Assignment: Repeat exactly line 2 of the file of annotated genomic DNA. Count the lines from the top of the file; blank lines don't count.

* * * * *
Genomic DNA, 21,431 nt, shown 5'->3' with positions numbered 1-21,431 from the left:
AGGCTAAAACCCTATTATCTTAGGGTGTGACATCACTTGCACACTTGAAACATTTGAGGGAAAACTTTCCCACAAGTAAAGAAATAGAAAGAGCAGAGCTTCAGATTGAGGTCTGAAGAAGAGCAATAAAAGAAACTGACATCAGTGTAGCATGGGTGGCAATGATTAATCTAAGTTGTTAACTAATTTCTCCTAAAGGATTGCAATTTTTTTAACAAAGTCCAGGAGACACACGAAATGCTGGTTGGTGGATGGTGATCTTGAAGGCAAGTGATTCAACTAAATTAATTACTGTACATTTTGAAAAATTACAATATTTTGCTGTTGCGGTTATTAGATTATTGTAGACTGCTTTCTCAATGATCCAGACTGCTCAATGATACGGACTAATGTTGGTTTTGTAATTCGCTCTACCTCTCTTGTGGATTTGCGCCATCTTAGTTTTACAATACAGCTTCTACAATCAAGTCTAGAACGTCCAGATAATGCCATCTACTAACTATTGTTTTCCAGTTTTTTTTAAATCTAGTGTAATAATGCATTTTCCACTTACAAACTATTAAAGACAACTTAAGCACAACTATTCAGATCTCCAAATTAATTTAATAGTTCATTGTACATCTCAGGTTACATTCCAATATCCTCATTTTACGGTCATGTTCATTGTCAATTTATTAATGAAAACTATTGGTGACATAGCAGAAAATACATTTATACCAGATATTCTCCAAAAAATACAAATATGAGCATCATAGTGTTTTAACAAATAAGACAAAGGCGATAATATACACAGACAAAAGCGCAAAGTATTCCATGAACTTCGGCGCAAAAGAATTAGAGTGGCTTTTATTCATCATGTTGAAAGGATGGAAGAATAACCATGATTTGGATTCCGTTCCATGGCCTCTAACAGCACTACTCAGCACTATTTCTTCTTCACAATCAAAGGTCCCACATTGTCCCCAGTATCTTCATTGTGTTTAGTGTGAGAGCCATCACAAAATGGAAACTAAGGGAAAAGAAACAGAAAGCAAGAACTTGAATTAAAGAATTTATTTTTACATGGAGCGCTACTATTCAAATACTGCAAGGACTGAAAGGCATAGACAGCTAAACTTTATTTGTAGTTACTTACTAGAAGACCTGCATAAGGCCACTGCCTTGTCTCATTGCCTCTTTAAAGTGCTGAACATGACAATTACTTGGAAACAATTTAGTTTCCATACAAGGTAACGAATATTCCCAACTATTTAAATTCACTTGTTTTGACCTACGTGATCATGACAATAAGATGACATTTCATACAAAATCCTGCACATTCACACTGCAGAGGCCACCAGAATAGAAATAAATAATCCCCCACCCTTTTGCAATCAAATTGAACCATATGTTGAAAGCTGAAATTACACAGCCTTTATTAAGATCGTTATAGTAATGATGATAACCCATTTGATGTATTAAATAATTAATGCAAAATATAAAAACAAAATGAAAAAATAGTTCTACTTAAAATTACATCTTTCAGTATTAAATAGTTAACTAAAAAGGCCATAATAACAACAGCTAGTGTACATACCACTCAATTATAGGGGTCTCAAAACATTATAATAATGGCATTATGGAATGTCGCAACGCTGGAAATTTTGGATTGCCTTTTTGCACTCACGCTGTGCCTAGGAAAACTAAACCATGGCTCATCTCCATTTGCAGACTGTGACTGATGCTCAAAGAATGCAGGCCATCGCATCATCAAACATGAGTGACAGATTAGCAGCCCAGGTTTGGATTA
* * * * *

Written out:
AGGCTAAAACCCTATTATCTTAGGGTGTGACATCACTTGCACACTTGAAACATTTGAGGGAAAACTTTCCCACAAGTAAAGAAATAGAAAGAGCAGAGCTTCAGATTGAGGTCTGAAGAAGAGCAATAAAAGAAACTGACATCAGTGTAGCATGGGTGGCAATGATTAATCTAAGTTGTTAACTAATTTCTCCTAAAGGATTGCAATTTTTTTAACAAAGTCCAGGAGACACACGAAATGCTGGTTGGTGGATGGTGATCTTGAAGGCAAGTGATTCAACTAAATTAATTACTGTACATTTTGAAAAATTACAATATTTTGCTGTTGCGGTTATTAGATTATTGTAGACTGCTTTCTCAATGATCCAGACTGCTCAATGATACGGACTAATGTTGGTTTTGTAATTCGCTCTACCTCTCTTGTGGATTTGCGCCATCTTAGTTTTACAATACAGCTTCTACAATCAAGTCTAGAACGTCCAGATAATGCCATCTACTAACTATTGTTTTCCAGTTTTTTTTAAATCTAGTGTAATAATGCATTTTCCACTTACAAACTATTAAAGACAACTTAAGCACAACTATTCAGATCTCCAAATTAATTTAATAGTTCATTGTACATCTCAGGTTACATTCCAATATCCTCATTTTACGGTCATGTTCATTGTCAATTTATTAATGAAAACTATTGGTGACATAGCAGAAAATACATTTATACCAGATATTCTCCAAAAAATACAAATATGAGCATCATAGTGTTTTAACAAATAAGACAAAGGCGATAATATACACAGACAAAAGCGCAAAGTATTCCATGAACTTCGGCGCAAAAGAATTAGAGTGGCTTTTATTCATCATGTTGAAAGGATGGAAGAATAACCATGATTTGGATTCCGTTCCATGGCCTCTAACAGCACTACTCAGCACTATTTCTTCTTCACAATCAAAGGTCCCACATTGTCCCCAGTATCTTCATTGTGTTTAGTGTGAGAGCCATCACAAAATGGAAACTAAGGGAAAAGAAACAGAAAGCAAGAACTTGAATTAAAGAATTTATTTTTACATGGAGCGCTACTATTCAAATACTGCAAGGACTGAAAGGCATAGACAGCTAAACTTTATTTGTAGTTACTTACTAGAAGACCTGCATAAGGCCACTGCCTTGTCTCATTGCCTCTTTAAAGTGCTGAACATGACAATTACTTGGAAACAATTTAGTTTCCATACAAGGTAACGAATATTCCCAACTATTTAAATTCACTTGTTTTGACCTACGTGATCATGACAATAAGATGACATTTCATACAAAATCCTGCACATTCACACTGCAGAGGCCACCAGAATAGAAATAAATAATCCCCCACCCTTTTGCAATCAAATTGAACCATATGTTGAAAGCTGAAATTACACAGCCTTTATTAAGATCGTTATAGTAATGATGATAACCCATTTGATGTATTAAATAATTAATGCAAAATATAAAAACAAAATGAAAAAATAGTTCTACTTAAAATTACATCTTTCAGTATTAAATAGTTAACTAAAAAGGCCATAATAACAACAGCTAGTGTACATACCACTCAATTATAGGGGTCTCAAAACATTATAATAATGGCATTATGGAATGTCGCAACGCTGGAAATTTTGGATTGCCTTTTTGCACTCACGCTGTGCCTAGGAAAACTAAACCATGGCTCATCTCCATTTGCAGACTGTGACTGATGCTCAAAGAATGCAGGCCATCGCATCATCAAACATGAGTGACAGATTAGCAGCCCAGGTTTGGATTA